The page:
8 Behaviors That Will Make Others Feel Safer Around You

8 Behaviors That Will Make Others Feel Safer Around You

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Most people want to be welcoming to others. It’s natural to want to be friendly and want to help others feel comfortable about you. Simply put, being liked is a pretty great feeling, and making others feel happy when they’re around you is rewarding.

But it’s not always easy to put people at ease. Some people take longer to warm up to others than most, and it can feel pretty awkward if you don’t know how to handle it. Here are 8 behaviors that will make others feel safer around you.

1.    Start With Common Ground

Common ground is a great way to begin bonding. It’s why you often connect with new people by talking about your mutual friends, for example. When you’re meeting others for the first time and want to make them feel comfortable and safe talking to you, begin by trying to find common ground.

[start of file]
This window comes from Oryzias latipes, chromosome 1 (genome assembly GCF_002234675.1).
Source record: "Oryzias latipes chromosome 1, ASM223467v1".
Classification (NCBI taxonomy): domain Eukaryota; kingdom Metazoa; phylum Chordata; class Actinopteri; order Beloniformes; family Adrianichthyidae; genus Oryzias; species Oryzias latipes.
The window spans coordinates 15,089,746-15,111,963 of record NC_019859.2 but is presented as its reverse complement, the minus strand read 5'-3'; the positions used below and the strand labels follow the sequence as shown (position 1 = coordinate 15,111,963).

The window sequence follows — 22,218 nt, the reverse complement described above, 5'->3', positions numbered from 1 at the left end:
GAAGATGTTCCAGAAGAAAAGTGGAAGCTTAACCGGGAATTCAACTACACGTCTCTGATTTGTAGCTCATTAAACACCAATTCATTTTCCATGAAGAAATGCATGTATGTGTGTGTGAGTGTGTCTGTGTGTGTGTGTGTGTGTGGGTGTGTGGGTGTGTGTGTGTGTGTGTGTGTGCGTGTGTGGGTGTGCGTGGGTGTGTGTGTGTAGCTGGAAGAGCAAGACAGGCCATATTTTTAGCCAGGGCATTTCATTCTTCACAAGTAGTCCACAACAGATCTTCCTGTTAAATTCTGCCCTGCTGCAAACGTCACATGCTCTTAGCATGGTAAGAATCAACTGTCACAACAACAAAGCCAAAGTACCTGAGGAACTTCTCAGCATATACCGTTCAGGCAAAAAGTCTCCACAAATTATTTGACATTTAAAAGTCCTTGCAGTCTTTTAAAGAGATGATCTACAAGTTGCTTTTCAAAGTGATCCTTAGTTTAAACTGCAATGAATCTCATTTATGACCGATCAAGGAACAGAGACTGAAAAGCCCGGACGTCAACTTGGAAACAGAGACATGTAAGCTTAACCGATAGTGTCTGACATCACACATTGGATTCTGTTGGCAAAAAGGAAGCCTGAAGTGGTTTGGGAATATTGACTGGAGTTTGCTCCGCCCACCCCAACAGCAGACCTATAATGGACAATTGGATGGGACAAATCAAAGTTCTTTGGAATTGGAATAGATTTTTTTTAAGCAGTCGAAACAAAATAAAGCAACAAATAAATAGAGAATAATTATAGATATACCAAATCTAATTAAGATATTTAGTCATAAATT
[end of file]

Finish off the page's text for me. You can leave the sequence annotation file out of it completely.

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For example, you can talk about these things:

  • Where you’re both from; you’ll have more to talk about if you grew up in a similar area and went to similar places as kids
  • The music you like; studies indicate that shared music taste can increase interpersonal connections and have positive effects on others’ perceptions
  • Places you’ve traveled to; most people like talking about their travel experiences and will be happier to talk about somewhere you’ve also been to
  • What sports teams you support; there’s an innate camaraderie among sports fans!
  • Shows, movies, books, or other media you’ve consumed. There are lots of things to discuss when it comes to media you both enjoy
  • Current events; most people are somewhat aware of recent events, and you can bond over neutral ones.
  • Any potentially unusual questions about preferences, you’d be surprised how discussing favorite ice cream flavors or lucky numbers can lead to common ground.

You know what to start with – but what shouldn’t you start with? Try to avoid personal, political, or controversial topics unless you’re with someone who you know enjoys such discussion.

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2.    Be Confident